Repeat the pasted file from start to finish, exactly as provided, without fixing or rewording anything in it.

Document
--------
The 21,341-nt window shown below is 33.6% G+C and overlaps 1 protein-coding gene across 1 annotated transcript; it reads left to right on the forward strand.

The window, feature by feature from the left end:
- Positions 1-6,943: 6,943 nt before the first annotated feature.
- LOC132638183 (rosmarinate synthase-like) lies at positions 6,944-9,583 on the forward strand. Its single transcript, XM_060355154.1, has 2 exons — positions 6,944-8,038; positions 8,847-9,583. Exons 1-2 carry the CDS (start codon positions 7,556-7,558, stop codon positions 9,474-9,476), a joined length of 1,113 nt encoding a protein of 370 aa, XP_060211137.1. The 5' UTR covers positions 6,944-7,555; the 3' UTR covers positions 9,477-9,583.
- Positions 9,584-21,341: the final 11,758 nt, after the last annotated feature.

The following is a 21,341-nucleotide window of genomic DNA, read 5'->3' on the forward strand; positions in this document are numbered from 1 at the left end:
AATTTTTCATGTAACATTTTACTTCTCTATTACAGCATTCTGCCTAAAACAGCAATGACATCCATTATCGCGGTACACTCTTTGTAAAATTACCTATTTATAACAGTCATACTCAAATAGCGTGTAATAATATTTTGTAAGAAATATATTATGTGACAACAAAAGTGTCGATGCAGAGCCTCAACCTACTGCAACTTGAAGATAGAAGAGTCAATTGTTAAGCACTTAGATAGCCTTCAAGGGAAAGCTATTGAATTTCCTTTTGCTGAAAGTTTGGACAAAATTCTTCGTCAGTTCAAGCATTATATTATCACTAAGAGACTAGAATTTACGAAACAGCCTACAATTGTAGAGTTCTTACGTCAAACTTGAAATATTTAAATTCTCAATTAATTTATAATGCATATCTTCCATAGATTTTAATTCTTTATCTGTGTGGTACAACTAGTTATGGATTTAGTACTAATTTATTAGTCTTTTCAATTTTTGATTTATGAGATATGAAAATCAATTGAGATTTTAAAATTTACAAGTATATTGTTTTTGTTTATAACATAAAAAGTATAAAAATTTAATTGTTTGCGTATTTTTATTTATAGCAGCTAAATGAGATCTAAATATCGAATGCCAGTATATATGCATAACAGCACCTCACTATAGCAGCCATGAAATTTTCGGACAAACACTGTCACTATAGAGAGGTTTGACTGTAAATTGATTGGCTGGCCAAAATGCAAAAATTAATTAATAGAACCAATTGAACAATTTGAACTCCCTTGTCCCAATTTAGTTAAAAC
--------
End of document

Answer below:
The 21,341-nt window shown below is 33.6% G+C and overlaps 1 protein-coding gene across 1 annotated transcript; it reads left to right on the forward strand.

The window, feature by feature from the left end:
- Positions 1-6,943: 6,943 nt before the first annotated feature.
- LOC132638183 (rosmarinate synthase-like) lies at positions 6,944-9,583 on the forward strand. Its single transcript, XM_060355154.1, has 2 exons — positions 6,944-8,038; positions 8,847-9,583. Exons 1-2 carry the CDS (start codon positions 7,556-7,558, stop codon positions 9,474-9,476), a joined length of 1,113 nt encoding a protein of 370 aa, XP_060211137.1. The 5' UTR covers positions 6,944-7,555; the 3' UTR covers positions 9,477-9,583.
- Positions 9,584-21,341: the final 11,758 nt, after the last annotated feature.

The following is a 21,341-nucleotide window of genomic DNA, read 5'->3' on the forward strand; positions in this document are numbered from 1 at the left end:
AATTTTTCATGTAACATTTTACTTCTCTATTACAGCATTCTGCCTAAAACAGCAATGACATCCATTATCGCGGTACACTCTTTGTAAAATTACCTATTTATAACAGTCATACTCAAATAGCGTGTAATAATATTTTGTAAGAAATATATTATGTGACAACAAAAGTGTCGATGCAGAGCCTCAACCTACTGCAACTTGAAGATAGAAGAGTCAATTGTTAAGCACTTAGATAGCCTTCAAGGGAAAGCTATTGAATTTCCTTTTGCTGAAAGTTTGGACAAAATTCTTCGTCAGTTCAAGCATTATATTATCACTAAGAGACTAGAATTTACGAAACAGCCTACAATTGTAGAGTTCTTACGTCAAACTTGAAATATTTAAATTCTCAATTAATTTATAATGCATATCTTCCATAGATTTTAATTCTTTATCTGTGTGGTACAACTAGTTATGGATTTAGTACTAATTTATTAGTCTTTTCAATTTTTGATTTATGAGATATGAAAATCAATTGAGATTTTAAAATTTACAAGTATATTGTTTTTGTTTATAACATAAAAAGTATAAAAATTTAATTGTTTGCGTATTTTTATTTATAGCAGCTAAATGAGATCTAAATATCGAATGCCAGTATATATGCATAACAGCACCTCACTATAGCAGCCATGAAATTTTCGGACAAACACTGTCACTATAGAGAGGTTTGACTGTAAATTGATTGGCTGGCCAAAATGCAAAAATTAATTAATAGAACCAATTGAACAATTTGAACTCCCTTGTCCCAATTTAGTTAAAAC